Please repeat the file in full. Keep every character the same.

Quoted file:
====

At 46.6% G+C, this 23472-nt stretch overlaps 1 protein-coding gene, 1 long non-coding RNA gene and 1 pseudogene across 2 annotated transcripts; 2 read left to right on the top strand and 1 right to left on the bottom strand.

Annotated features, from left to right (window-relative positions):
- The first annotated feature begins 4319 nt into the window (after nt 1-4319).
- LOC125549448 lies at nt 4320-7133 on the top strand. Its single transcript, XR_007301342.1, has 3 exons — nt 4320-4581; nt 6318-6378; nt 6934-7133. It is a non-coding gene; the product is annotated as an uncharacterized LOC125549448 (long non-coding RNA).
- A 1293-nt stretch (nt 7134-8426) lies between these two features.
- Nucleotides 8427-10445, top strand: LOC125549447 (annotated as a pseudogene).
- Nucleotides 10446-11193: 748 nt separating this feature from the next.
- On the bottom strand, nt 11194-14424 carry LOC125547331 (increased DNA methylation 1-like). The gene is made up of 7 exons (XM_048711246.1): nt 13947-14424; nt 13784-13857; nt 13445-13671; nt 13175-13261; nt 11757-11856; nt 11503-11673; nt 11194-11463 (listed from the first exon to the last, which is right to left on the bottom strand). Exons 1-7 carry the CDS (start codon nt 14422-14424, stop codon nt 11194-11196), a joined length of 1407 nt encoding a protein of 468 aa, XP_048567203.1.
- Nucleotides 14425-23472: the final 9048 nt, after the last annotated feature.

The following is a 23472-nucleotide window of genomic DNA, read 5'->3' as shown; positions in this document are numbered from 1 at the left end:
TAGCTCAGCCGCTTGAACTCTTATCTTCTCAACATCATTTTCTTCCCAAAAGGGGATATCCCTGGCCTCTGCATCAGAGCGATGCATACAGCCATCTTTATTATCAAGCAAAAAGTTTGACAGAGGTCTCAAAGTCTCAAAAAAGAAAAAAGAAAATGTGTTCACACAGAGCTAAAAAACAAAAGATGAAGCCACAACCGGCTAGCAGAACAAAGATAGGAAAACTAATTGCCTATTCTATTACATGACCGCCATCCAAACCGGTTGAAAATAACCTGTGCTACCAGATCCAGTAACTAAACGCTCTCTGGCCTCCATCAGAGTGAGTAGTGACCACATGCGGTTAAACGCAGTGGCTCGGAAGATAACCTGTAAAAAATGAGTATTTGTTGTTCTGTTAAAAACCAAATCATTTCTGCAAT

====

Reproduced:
At 46.6% G+C, this 23472-nt stretch overlaps 1 protein-coding gene, 1 long non-coding RNA gene and 1 pseudogene across 2 annotated transcripts; 2 read left to right on the top strand and 1 right to left on the bottom strand.

Annotated features, from left to right (window-relative positions):
- The first annotated feature begins 4319 nt into the window (after nt 1-4319).
- LOC125549448 lies at nt 4320-7133 on the top strand. Its single transcript, XR_007301342.1, has 3 exons — nt 4320-4581; nt 6318-6378; nt 6934-7133. It is a non-coding gene; the product is annotated as an uncharacterized LOC125549448 (long non-coding RNA).
- A 1293-nt stretch (nt 7134-8426) lies between these two features.
- Nucleotides 8427-10445, top strand: LOC125549447 (annotated as a pseudogene).
- Nucleotides 10446-11193: 748 nt separating this feature from the next.
- On the bottom strand, nt 11194-14424 carry LOC125547331 (increased DNA methylation 1-like). The gene is made up of 7 exons (XM_048711246.1): nt 13947-14424; nt 13784-13857; nt 13445-13671; nt 13175-13261; nt 11757-11856; nt 11503-11673; nt 11194-11463 (listed from the first exon to the last, which is right to left on the bottom strand). Exons 1-7 carry the CDS (start codon nt 14422-14424, stop codon nt 11194-11196), a joined length of 1407 nt encoding a protein of 468 aa, XP_048567203.1.
- Nucleotides 14425-23472: the final 9048 nt, after the last annotated feature.

The following is a 23472-nucleotide window of genomic DNA, read 5'->3' as shown; positions in this document are numbered from 1 at the left end:
TAGCTCAGCCGCTTGAACTCTTATCTTCTCAACATCATTTTCTTCCCAAAAGGGGATATCCCTGGCCTCTGCATCAGAGCGATGCATACAGCCATCTTTATTATCAAGCAAAAAGTTTGACAGAGGTCTCAAAGTCTCAAAAAAGAAAAAAGAAAATGTGTTCACACAGAGCTAAAAAACAAAAGATGAAGCCACAACCGGCTAGCAGAACAAAGATAGGAAAACTAATTGCCTATTCTATTACATGACCGCCATCCAAACCGGTTGAAAATAACCTGTGCTACCAGATCCAGTAACTAAACGCTCTCTGGCCTCCATCAGAGTGAGTAGTGACCACATGCGGTTAAACGCAGTGGCTCGGAAGATAACCTGTAAAAAATGAGTATTTGTTGTTCTGTTAAAAACCAAATCATTTCTGCAAT